Opinion

Rebranding the Bombers: bloody great idea or massive disaster?

News of AFL club Essendon reviewing its logo has Principals' strategy director, Charlie Rose trying to reconcile his fan status and professional branding opinion.

I’ve been a fan (and on-and-off-again member) of the Essendon Football Club (EFC) since 1993. Fellow die-hards will remember this as the fairy tale year when the Baby Bombers won the Premiership with dash, dare and youthful exuberance.

As a recent immigrant from South Africa, the Bombers were my entry point to Australian sporting culture. They opened the door for me into the conversational lifeblood of Melbourne.

With 16 premierships and club legends that have become immortals of our game, Essendon remains a powerhouse of the national competition and a major Australian brand.

So it got my attention when I read that the EFC is strongly considering changing its logo and has embarked on the long process to canvass views from members and stakeholders.

I’ll admit I’m not shocked by the reaction of fans and the thoughts of Bombers great (and my personal hero) Matthew Lloyd who said: “I’d be very disappointed if the Bomber was gone.” Logo bashing and brand change pushback is always inevitable.

Is changing the logo detracting from the great game and a waste of money? That’s a complicated question.

AFL clubs are in the self-identity business. Club allegiances get passed down from generation to generation and are essential to the personal identity of many Australians. In many ways, these are the ultimate brands because they mean something far greater than the sum of their parts.

The considerations on brand, logo or identity for football clubs are very different to other Australian organisations. Many corporates could only dream of inspiring the love that AFL members truly have for their club.

People tattoo these logos on their chests. Therefore, any proposal to change them is a decision that needs careful consideration. The drawbacks are big, but the benefits are potentially even bigger.

It’s incumbent on any responsible executive to review how their most important brand asset is performing and whether it’s fit for this new communications environment.

Brand change for the Bombers could take many forms – nickname, colour and symbol – and all seem to be on the table.

Let’s start with the nickname.

The EFC has been nicknamed the Bombers for almost 84 years – originally because of the proximity of the club to Essendon Airfield. While I wouldn’t advise a client to name themselves after a machine of war today, there’s no shortage of sporting clubs around the world whose names don’t altogether make sense or subscribe to modern tastes. Some might question the historical references behind the name of the Canberra Raiders. Not surprisingly, the London Rippers didn’t last long in Canada’s major baseball league. That’s the same for all kinds of brands. Words have a literal meaning, but names are filled with every story the brand has ever been a part of.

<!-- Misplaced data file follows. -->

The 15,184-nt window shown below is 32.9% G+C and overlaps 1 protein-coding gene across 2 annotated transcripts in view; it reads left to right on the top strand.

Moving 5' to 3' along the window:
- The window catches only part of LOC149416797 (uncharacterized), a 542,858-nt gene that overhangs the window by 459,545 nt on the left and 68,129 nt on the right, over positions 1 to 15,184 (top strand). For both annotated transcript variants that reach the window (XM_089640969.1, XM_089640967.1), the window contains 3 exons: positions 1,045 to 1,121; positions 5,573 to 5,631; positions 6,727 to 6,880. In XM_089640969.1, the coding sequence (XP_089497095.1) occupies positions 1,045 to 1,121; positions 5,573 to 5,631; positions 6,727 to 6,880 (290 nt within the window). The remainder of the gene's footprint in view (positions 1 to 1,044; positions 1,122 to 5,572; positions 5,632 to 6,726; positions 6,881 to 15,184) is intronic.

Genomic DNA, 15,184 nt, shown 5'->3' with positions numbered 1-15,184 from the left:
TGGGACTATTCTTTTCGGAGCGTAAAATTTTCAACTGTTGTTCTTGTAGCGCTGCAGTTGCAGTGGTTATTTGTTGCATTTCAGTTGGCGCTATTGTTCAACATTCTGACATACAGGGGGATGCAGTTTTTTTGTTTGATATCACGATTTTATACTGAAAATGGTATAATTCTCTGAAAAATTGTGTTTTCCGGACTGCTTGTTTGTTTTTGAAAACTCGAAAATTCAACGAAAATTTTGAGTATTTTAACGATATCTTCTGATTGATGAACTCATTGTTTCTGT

For the Bombers, a naming reversal of that magnitude would need a significant reason. I just can’t imagine a world where my team isn’t called The Bombers. And I don’t think the rationale is strong for it. Besides, the loss of brand equity and member goodwill just wouldn’t be worth it. Leave the name alone.

Similarly, the red and black colour combination is iconic and intrinsic to the identity of the club. If you were undertaking any change to the symbol itself, you’d be a brave and possibly reckless consultant to also advise a move away from these colours. They’re an asset you need to embrace.

That brings us to the controversial part. The noise around this has ‘packed house at the MCG’ vibes. The current logo was created way back in 1997 and today we live in a very different world today of technology, media, social norms, style and aesthetics.

Symbols change. Meaning changes. And so do logos. That’s what keeps branding agencies in business.

For those posturing around the potential for change, it’s worth noting that as recently as last year the Essendon Football Club had an alternate logo, celebrating its 150th-year anniversary with all-time membership numbers.

The Bombers’ recent nostalgic releases of 90s throwback merchandise proves there’s strong love for other incarnations of the club’s brand. If you create something that feels true to the club and fit for today, members and fans will respond.

Logo updates should be based on whether the symbol or imagery is holding a business back. If it brings the wrong connotations or isn’t aligned with future strategy. It makes sense to ensure marks are modern and digitally fit.

The recent brand updates to the Magpies (2018) and Richmond (2011) show clear precedent and a way forward for the Bombers. These are the other ‘Big Four Melbourne clubs’ with huge and passionate memberships, that have embraced the revisions to their club’s brand identity.

What both Collingwood and Richmond did was stylise their symbol in a simpler, more contemporary way, allowing it to be more effective in smaller digital media sizes and scale up on billboards and stadiums with impact.

These brands embraced the core of their identity but reimagined the symbol for a new era. Maybe it’s a coincidence that the Tigers won three premierships after launching a new logo… but the brand consultant in me can’t resist the temptation to believe it isn’t.

There’s going to be a lot of noise, but I strongly believe it’s time to make a sensible update to the logo. Not to change who we are or erase our history, but to set us up for the future. And maybe a premiership or three. Go Bombers.

Charlie Rose is a strategy director at branding agency Principals.

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